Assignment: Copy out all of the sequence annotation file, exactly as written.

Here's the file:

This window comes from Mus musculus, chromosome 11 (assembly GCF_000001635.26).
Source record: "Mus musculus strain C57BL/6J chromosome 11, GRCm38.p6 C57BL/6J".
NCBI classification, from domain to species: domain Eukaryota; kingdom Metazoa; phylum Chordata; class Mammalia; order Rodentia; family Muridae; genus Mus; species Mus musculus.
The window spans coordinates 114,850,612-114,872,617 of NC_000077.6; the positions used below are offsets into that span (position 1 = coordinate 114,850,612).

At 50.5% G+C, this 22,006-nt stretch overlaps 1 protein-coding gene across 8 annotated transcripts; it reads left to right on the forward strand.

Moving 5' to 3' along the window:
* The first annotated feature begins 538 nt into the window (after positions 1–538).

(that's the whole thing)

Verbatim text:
This window comes from Mus musculus, chromosome 11 (assembly GCF_000001635.26).
Source record: "Mus musculus strain C57BL/6J chromosome 11, GRCm38.p6 C57BL/6J".
NCBI classification, from domain to species: domain Eukaryota; kingdom Metazoa; phylum Chordata; class Mammalia; order Rodentia; family Muridae; genus Mus; species Mus musculus.
The window spans coordinates 114,850,612-114,872,617 of NC_000077.6; the positions used below are offsets into that span (position 1 = coordinate 114,850,612).

At 50.5% G+C, this 22,006-nt stretch overlaps 1 protein-coding gene across 8 annotated transcripts; it reads left to right on the forward strand.

Moving 5' to 3' along the window:
* The first annotated feature begins 538 nt into the window (after positions 1–538).